Here is a reprise of my weeknight mealtime go-to. I’m Italian-American and no matter what diet fads come and go, I’m never giving up pasta. Mine is gluten-free, of course, and drowned in Marinara. (This is my favorite brand.) It is such a fast, easy recipe, there is no need to purchase that sorry excuse for pasta sauce from the market ever again!!!

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This sauce can be made in about 15 minutes, start to finish, which is probably quicker than it’ll take your pasta water to boil. When I’m feeling tired, lazy, or like I need some comfort, I make this recipe. Pasta, salad, vegan meatballs from Minimalist Baker (or your favorite store bought version), and dinner is on the table.

It’s also great to dip pieces of gluten-free bread sticks, or vegan meatballs into at a party. I served gluten-free focaccia from Sarah Bakes Gluten Free and vegan meatballs from Minimalist Baker with a bowl of Marinara at this year’s Super Bowl Party, and all of our meat/dairy/gluten-eating friends couldn’t get enough!!!

Easy Marinara Sauce

  • 2 tablespoons extra virgin olive oil
  • 4-6 cloves garlic, peeled and crushed
  • 1/2 cup of water, approximately
  • 1 28 oz can crushed tomatoes
  • 1/2 teaspoon salt, or to taste
  • 1 teaspoon dried oregano, or to taste
  • 1/2 teaspoon dried parsley
  • 1-2 tablespoons brown sugar
  • 2-4 tablespoons unsweetened non-dairy milk, such as almond (optional)
  • 2-4 tablespoons fresh parsley or basil, chopped (optional)

In a thick-bottomed pot on medium heat, heat the olive oil, add garlic and cook for 30-60 seconds until it turns golden, stirring and watching it carefully to prevent burning.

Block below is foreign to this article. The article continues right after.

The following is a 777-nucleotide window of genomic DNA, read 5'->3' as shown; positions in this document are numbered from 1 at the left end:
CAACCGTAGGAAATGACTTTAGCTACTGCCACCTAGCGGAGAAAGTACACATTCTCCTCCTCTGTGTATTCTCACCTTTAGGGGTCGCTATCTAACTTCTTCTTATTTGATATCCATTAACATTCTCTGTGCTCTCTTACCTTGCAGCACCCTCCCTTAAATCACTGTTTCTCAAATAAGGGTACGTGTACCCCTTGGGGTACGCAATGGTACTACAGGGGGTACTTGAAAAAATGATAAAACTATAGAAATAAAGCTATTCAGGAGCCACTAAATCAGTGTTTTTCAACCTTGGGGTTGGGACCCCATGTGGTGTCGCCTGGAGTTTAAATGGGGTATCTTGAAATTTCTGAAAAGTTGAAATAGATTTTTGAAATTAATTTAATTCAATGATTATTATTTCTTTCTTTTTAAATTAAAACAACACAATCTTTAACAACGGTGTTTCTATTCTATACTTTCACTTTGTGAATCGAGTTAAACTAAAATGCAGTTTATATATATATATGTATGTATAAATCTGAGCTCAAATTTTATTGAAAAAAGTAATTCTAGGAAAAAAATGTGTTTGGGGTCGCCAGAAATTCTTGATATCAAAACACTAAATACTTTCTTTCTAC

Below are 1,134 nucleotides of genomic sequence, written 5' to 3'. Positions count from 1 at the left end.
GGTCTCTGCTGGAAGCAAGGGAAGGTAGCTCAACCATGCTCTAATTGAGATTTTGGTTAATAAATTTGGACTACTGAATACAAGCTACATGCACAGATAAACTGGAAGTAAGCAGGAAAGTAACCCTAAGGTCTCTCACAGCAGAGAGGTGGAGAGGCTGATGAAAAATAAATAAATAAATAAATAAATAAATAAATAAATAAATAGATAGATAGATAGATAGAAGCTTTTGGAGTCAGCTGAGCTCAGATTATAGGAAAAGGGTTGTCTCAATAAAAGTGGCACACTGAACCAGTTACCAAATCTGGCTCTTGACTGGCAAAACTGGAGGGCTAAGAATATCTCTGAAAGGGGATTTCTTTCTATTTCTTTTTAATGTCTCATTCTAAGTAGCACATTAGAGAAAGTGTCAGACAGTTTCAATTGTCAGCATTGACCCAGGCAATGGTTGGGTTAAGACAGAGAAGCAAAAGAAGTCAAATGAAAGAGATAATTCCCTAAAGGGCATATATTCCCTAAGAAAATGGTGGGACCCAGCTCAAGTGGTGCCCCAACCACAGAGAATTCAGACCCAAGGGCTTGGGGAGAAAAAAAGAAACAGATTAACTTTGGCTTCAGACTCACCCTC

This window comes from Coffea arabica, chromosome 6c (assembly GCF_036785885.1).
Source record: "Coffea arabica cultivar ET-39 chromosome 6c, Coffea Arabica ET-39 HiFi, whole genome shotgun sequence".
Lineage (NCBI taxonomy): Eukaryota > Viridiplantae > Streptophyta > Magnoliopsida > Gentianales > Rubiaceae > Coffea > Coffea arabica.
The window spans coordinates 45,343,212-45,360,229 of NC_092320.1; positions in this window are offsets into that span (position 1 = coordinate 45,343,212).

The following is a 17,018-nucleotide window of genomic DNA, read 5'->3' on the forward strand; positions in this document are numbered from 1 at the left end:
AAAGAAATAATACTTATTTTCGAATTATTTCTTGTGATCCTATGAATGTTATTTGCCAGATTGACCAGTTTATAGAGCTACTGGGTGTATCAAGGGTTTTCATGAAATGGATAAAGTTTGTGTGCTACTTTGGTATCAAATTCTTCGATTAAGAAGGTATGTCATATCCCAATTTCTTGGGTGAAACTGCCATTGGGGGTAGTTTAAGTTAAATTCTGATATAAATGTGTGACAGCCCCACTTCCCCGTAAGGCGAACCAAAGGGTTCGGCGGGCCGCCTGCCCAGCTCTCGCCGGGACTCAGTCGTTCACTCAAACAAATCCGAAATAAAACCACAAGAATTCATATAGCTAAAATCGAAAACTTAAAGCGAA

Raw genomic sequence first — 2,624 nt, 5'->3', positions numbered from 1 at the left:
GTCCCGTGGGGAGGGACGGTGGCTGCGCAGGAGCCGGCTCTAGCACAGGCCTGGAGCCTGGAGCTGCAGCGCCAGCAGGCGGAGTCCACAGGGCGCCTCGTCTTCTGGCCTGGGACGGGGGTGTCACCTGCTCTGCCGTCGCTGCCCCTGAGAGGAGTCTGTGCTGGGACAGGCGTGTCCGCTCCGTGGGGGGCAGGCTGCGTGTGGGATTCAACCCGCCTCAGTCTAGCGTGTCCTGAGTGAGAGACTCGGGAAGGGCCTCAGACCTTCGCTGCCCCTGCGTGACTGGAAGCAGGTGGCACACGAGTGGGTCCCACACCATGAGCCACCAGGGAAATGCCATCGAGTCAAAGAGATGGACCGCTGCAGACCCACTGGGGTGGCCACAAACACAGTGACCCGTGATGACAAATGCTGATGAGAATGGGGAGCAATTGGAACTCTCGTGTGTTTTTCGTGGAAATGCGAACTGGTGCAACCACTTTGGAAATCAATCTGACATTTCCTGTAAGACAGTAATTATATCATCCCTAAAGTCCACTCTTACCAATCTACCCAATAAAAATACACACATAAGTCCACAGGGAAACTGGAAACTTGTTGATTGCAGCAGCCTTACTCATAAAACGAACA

Add water and stir, scraping the bottom of the pan to loosen any garlic that might be sticking.

Add tomatoes and the salt through milk, and bring to a simmer, stirring gently to combine. Simmer for 10-15 minutes and remove from heat.

Adjust seasonings. Add fresh herbs if desired.

Notes and Options:

This lasts for about a week to ten days in the fridge.

It can also be frozen and thawed for a later time.

Feel free to add dried fennel, basil, thyme, or other dried herbs you prefer.

Healthy Fudge: A Childhood Recipe, Revamped

Today I’ll be sharing a recipe from my early childhood. When I was small, my mom kept us well with home-cooked meals that included plenty of unprocessed, whole foods, and very little sugar. One of the treats she would make for us included “Healthy Fudge”. The original recipe contained peanut butter, wheat germ, and powdered milk, none of which I can tolerate today. So I revamped it and enjoy it as much, if not more, than the original.

Healthy Fudge

makes about 16 balls

1/2 cup cashew butter (or almond butter or tahini)

1/2 cup molasses, honey or (1/4 cup of each)